Long-term quality of life in operated non-small cell lung cancer patients

Ville Rauma

Research output: ThesisDoctoral ThesisCollection of Articles


Lung cancer is a nefarious disease causing more deaths than any other cancer worldwide. It is also among the most common cancers in Finland and the leading cause of cancer-related deaths, with 5-year survival rates of only 10-15%. However, more cases are being diagnosed at an earlier, possibly curable stage – radical surgery being the main curative treatment. As more patients survive the disease, long-term results, including quality of life, have attained more weight as treatment outcome measures. Thus, less invasive video-assisted thoracoscopic surgery (VATS) has largely replaced the more invasive thoracotomy as the standard treatment for operable local non-small cell lung cancer (NSCLC) patients. This study assessed the long-term health-related quality of life (HRQoL) among surgically treated NSCLC survivors, determining possible patient and treatment factors affecting the long-term HRQoL and survival among these patients, and comparing the effects of VATS and thoracotomy on the long-term HRQoL. For Studies I and II, we gathered patient and operational characteristics on 579 patients operated on for NSCLC in our clinic at Helsinki University Central Hospital between January 2000 and June 2009. The 276 survivors received two HRQoL questionnaires, the generic 15D and the cancer-specific EORTC QLQ-C30, in 2011. The HRQoL of our 230 respondents was compared with that of the age- and gender-standardized general population. Study II utilized the same data to determine factors predicting survival and long-term HRQoL among NSCLC survivors via regression analyses. Study III compared long-term HRQoL between 88 thoracotomy and 92 VATS patients undergoing lobectomy for local NSCLC in our clinic from January 2006 to January 2013. All of the studies were retrospective in nature. The NSCLC survivors reported significantly lower long-term HRQoL than the general population, with the most severe deterioration observed on the dimensions of mobility and breathing. Long-term survival proved to be moderately predictable by objective patient, disease, and treatment features, such as age, disease stage, and perioperative complications, but the regression models failed to notably predict long-term HRQoL. VATS patients reported significantly lower long-term HRQoL than thoracotomy patients, although the groups had comparable pre- and perioperative characteristics, and particularly no differences favouring the thoracotomy group were observed. The apparent long-term reduction in HRQoL should be considered in patient counselling, and more resources directed to the pre- and postoperative rehabilitation of the most severely affected functions. Long-term postoperative HRQoL seems poorly predictable, or at least the commonly measured clinical features fail to have a marked effect on HRQoL.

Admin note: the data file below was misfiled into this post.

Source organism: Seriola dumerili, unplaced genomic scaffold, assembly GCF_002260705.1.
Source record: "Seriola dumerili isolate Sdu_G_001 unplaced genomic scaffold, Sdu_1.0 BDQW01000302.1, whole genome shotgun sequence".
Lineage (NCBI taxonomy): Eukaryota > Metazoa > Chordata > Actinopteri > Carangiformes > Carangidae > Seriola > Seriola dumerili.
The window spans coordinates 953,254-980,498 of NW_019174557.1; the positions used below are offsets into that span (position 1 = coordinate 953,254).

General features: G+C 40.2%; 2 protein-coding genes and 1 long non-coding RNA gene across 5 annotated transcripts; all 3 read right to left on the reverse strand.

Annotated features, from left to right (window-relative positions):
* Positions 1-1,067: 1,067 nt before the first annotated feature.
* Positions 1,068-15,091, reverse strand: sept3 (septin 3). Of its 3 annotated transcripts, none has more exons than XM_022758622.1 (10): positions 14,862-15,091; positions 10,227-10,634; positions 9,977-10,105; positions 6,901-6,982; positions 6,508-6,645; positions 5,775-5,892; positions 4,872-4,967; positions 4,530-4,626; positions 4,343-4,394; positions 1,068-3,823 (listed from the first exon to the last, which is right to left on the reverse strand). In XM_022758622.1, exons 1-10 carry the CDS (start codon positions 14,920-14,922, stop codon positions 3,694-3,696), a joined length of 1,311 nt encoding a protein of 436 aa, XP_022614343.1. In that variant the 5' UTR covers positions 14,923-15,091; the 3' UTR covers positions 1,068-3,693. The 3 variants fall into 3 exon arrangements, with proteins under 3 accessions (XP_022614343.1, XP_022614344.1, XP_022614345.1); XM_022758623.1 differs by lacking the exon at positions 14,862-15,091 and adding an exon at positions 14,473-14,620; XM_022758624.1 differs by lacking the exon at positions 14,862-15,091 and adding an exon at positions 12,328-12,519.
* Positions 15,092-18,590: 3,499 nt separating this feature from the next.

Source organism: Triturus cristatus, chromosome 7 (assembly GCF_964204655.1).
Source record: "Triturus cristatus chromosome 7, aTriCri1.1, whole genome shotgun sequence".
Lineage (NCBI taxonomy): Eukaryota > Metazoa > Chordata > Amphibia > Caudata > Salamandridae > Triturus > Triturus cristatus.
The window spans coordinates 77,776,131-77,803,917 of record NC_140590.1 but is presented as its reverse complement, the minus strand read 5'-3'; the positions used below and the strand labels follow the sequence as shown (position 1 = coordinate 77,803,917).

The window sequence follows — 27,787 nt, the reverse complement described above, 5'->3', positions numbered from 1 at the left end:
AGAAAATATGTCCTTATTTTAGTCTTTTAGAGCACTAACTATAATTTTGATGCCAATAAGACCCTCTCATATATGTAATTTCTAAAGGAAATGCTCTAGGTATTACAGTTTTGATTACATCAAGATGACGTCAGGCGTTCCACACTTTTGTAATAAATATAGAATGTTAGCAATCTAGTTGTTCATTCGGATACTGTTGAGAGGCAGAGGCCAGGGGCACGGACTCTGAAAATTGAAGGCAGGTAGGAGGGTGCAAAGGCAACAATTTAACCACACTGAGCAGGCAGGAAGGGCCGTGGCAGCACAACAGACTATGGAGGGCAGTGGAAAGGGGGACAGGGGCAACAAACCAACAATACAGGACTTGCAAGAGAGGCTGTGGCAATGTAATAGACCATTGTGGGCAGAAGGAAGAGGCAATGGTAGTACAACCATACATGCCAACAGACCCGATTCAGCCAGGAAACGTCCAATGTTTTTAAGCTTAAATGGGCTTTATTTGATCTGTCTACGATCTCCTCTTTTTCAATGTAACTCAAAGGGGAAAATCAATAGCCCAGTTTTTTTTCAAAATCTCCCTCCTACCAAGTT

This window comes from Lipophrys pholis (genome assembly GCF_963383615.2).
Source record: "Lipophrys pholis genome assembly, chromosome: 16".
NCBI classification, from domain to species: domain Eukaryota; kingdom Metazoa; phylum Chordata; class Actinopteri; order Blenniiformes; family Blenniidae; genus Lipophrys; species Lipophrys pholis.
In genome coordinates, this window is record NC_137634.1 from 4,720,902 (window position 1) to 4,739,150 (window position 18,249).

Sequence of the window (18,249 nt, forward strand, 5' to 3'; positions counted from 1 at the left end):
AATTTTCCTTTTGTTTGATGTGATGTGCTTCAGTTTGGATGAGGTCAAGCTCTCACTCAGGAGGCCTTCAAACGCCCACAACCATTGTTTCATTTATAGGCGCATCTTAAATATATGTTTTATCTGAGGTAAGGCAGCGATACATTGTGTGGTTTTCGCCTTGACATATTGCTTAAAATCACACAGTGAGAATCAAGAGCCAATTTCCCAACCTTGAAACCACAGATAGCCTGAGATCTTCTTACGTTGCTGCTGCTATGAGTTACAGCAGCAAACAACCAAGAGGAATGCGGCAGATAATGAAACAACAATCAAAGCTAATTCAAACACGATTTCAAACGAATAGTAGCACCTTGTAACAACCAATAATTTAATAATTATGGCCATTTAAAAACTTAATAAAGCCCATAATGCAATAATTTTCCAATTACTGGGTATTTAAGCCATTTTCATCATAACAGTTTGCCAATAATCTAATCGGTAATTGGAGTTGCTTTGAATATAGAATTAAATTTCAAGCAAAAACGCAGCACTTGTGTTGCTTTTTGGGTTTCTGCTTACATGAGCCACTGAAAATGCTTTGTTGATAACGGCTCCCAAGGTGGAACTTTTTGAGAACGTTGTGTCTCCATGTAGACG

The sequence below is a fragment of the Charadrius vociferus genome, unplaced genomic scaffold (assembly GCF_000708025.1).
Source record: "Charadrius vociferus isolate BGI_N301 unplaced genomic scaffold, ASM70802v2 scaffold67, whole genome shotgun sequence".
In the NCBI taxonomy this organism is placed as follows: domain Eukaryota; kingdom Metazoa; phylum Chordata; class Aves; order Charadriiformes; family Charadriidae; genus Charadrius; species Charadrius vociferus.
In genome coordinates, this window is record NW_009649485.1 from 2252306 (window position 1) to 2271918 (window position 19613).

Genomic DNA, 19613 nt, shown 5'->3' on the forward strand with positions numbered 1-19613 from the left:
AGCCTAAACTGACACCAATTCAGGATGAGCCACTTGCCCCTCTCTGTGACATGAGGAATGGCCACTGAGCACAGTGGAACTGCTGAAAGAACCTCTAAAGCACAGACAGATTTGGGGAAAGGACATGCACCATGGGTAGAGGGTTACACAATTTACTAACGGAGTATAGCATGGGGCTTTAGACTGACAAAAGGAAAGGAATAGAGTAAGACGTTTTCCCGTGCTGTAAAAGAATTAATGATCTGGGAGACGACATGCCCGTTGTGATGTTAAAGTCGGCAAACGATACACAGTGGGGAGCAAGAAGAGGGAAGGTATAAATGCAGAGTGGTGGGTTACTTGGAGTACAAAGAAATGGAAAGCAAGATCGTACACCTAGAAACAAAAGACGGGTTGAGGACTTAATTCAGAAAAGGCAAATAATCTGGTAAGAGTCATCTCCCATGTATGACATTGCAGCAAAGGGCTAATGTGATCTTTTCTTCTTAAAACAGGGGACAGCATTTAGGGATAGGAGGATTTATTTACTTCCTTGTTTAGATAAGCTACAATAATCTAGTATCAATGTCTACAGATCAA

Original languageEnglish
  • Salo, Jarmo Antero, Supervisor
  • Ilonen, Ilkka, Supervisor
Place of PublicationHelsinki
Print ISBNs978-951-51-6088-1
Electronic ISBNs978-951-51-6089-8
Publication statusPublished - 2020
MoE publication typeG5 Doctoral dissertation (article)

Bibliographical note

M1 - 122 s. + liitteet

Fields of Science

  • Carcinoma, Non-Small-Cell Lung
  • +radiotherapy
  • +surgery
  • Quality of Life
  • Survival
  • Cancer Survivors
  • Adenocarcinoma
  • Carcinoma
  • Carcinoma, Squamous Cell
  • Thoracotomy
  • Thoracic Surgery, Video-Assisted
  • Tomography
  • Symptom Assessment
  • Dyspnea
  • Forced Expiratory Volume
  • Treatment Outcome
  • Patient Outcome Assessment
  • Comorbidity
  • 3126 Surgery, anesthesiology, intensive care, radiology
  • 3122 Cancers

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